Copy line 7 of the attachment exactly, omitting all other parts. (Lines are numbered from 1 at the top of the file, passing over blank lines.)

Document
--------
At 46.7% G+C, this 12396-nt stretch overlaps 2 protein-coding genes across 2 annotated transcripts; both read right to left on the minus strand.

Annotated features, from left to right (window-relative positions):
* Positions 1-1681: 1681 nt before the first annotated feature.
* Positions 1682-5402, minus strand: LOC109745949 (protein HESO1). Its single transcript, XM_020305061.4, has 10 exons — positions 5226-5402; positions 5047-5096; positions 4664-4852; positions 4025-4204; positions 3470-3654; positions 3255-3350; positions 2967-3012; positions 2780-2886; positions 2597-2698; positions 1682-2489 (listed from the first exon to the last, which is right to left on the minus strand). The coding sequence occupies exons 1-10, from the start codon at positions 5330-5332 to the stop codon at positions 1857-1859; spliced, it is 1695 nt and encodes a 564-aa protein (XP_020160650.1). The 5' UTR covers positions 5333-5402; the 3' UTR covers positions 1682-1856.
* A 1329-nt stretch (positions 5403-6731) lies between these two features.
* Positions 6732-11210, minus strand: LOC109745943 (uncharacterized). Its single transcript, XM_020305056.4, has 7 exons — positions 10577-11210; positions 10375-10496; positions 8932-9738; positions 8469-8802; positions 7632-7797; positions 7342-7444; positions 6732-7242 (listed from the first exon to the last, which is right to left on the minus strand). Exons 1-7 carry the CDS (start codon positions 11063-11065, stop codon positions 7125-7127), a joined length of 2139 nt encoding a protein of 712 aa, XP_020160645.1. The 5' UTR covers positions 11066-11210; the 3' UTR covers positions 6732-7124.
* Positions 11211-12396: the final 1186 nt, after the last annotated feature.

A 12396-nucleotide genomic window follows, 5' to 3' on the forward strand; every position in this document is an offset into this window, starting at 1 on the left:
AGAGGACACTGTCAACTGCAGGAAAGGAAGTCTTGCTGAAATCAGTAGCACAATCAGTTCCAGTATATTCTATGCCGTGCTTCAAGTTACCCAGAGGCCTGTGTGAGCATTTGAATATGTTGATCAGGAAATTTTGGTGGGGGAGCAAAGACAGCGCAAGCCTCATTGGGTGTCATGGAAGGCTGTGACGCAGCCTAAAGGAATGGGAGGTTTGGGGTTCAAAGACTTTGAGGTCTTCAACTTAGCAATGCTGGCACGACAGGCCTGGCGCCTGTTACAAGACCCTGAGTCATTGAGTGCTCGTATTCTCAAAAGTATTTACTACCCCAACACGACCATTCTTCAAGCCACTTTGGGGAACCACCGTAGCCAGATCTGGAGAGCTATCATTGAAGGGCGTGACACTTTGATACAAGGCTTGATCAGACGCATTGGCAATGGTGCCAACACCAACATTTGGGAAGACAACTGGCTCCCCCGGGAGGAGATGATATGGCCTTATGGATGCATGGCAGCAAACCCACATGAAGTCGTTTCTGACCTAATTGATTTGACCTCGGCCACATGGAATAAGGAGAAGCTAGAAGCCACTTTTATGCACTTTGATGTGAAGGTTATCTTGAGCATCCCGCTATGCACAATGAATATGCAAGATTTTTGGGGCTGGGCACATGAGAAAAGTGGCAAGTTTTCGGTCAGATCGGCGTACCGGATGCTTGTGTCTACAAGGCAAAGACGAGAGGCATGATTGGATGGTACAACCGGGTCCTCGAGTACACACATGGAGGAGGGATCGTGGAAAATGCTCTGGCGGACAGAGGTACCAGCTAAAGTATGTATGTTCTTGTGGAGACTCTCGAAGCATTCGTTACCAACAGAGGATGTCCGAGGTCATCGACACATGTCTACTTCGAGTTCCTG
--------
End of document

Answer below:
* Positions 11211-12396: the final 1186 nt, after the last annotated feature.